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Denton Twins

The Rushden Echo, 7th June, 1918, transcribed by Gill Hollis

Rushden’s Casualty List - County Cricketers Missing

  We regret to report that Mr. and Mrs. G. Denton, senr., of Eastfields, Rushden, have received a telegram from the War Office announcing the perturbing news that their twin sons, Lieuts. J. S. and W. H. Denton, of the Northants Regiment, have been missing from their unit since last Monday week.  The missing officers are the well-known Denton twins “Jack” and “Billy”, who up to the time of enlistment, about two years ago, were known throughout the country as county cricketers playing for Northamptonshire.  Both were educated at Wellingborough Grammar School, and immediately on enlistment were granted commissions as second lieutenants, being gazetted first lieutenants about five months ago.  It is about a month since they proceeded to the Western front.  Up to the time of joining His Majesty’s forces both officers took an active interest in Sunday school work, being registrars of the Independent Wesleyan Church Sunday School, Rushden.  The missing officers were all-round sportsmen, and in addition to their cricketing abilities both were football enthusiasts, being prominent in local League games.  Mr. and Mrs. Denton have two other sons serving their country, viz., Lieut. A. D. Denton, of the Queen’s Own Royal West Kents, who was seriously wounded last August, subsequently having to have his left leg amputated below the knee, and Pte. Harry Denton, of the Motor Transport (A.S.C.), who is in France.

The Rushden Argus, 10th January 1919, transcribed by Kay Collins

In Enemy’s Hands – Experiences of Rushden Cricketer Twins
Germans Shoot Prisoner

The Argus Newspaper
All Rushden was relieved to learn some time ago that Lieuts. W. H. and J. S. Denton were safe, although in captivity, and when they returned home and people learned through the “Evening Telegraph” that they were sound all were delighted, for all look upon the fine sportsmen as being “in the family.”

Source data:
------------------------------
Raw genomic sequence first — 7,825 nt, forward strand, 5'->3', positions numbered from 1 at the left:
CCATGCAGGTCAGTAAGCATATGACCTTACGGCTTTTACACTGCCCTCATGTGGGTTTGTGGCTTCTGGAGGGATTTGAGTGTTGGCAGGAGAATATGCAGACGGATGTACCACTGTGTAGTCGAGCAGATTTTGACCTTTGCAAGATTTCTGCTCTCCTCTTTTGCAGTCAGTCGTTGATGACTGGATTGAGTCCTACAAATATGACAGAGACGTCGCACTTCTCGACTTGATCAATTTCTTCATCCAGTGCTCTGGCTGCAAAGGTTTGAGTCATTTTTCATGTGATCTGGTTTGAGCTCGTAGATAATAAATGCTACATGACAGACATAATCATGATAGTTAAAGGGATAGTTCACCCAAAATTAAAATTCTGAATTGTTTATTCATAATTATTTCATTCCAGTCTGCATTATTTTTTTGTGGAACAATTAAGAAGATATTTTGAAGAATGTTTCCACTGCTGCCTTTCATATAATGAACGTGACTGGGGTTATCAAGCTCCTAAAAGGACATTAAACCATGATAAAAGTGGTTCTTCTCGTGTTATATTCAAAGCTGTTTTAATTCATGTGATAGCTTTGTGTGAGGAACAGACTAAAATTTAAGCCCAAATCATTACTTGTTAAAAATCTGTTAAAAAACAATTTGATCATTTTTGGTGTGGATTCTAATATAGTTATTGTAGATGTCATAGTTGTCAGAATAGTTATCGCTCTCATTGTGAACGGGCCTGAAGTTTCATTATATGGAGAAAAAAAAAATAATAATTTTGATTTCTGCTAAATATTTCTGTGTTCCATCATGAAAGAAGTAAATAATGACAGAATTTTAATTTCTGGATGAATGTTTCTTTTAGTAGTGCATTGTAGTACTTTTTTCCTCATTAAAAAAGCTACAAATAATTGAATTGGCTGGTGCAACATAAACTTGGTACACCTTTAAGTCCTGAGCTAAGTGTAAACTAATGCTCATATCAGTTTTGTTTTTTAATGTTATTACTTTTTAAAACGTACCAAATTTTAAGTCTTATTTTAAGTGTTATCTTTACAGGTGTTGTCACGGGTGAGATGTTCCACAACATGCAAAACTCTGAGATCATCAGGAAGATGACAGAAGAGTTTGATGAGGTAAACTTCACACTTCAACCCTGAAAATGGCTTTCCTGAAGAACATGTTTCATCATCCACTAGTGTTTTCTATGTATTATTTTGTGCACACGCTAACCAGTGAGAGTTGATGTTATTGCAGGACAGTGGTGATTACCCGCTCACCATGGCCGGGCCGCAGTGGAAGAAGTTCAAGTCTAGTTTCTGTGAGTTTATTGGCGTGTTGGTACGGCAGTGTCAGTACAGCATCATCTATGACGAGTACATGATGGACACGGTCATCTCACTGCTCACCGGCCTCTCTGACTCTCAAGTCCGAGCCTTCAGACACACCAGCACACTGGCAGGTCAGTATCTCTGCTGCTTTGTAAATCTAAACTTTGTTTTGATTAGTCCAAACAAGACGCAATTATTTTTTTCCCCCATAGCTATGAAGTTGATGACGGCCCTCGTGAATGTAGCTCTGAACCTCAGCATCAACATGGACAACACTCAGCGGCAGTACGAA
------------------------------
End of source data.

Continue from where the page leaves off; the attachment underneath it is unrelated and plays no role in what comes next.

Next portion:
Our representative called on the returned captives at “Eastfields” and found them very much the same as before the war had proved their mettle in the greatest of all hazards—war. They were just the same retiring gentlemen, though some of their shyness has been rubbed away by the rude experience of the fortunes of war. To use their words, they “have not much use for Pressmen,” but there is nothing personal in the dislike. Lieut. W. H. Denton kindly lent is his diary and showed us his relics, such as terrible specimens of tobacco at 7s. for less than an ounce, and a substance called tea and coffee, with the prefix “German.”

March to Captivity

The Twins were taken in a surprise attack, and had to march seven days with a very large number of British and French prisoners through conquered French territory. The poor folk used to bring them water and any little comfort they could, and ask, “Is the war over?” for they thought they were the advance guards of the Allies. But the worst thing of that terrible marching was not the footsore tramp, but the vermin on the filthy straw they had to try to sleep upon. They were dog tired, but could not rest for the irritation.

Bad Food

The food was very bad indeed, and once they marched 40 kilos with only a cup of coffee. The remainder of the journey to Stralsund, in the Baltic region, was made by rail. They were on a little island, and were well treated except for food. They lived chiefly on bad potatoes and vegetable soup, which was really dirty and gritty water. They got so weak on this diet that often when they paraded for their money six or seven would drop down to the ground with weakness. It was impossible to do anything except parade in the morning and then lie on the bed all day, for many were too weak to take a small walk. When the parcels began to arrive things were different, and they did not use any German “food,” but were still charged 2s. a day. They had educational classes from 9am to 5pm, and there was a damaged football, hockey, and a good orchestra. They used to fish a lot, but the lines were made of paper and did not last very long. Everything seemed made of paper, but was exceedingly dear all the same. For two months they had nothing solid but bad potatoes, and then they got better potatoes, on high days, such as Sunday, German beefsteak, which was a rissole with very little meat in it. They were also given once a week tiny flounders, but there was hardly anything edible on the fish. The Germans took everything made of rubber from them, including trench coats, but they did not replace them as they said they would.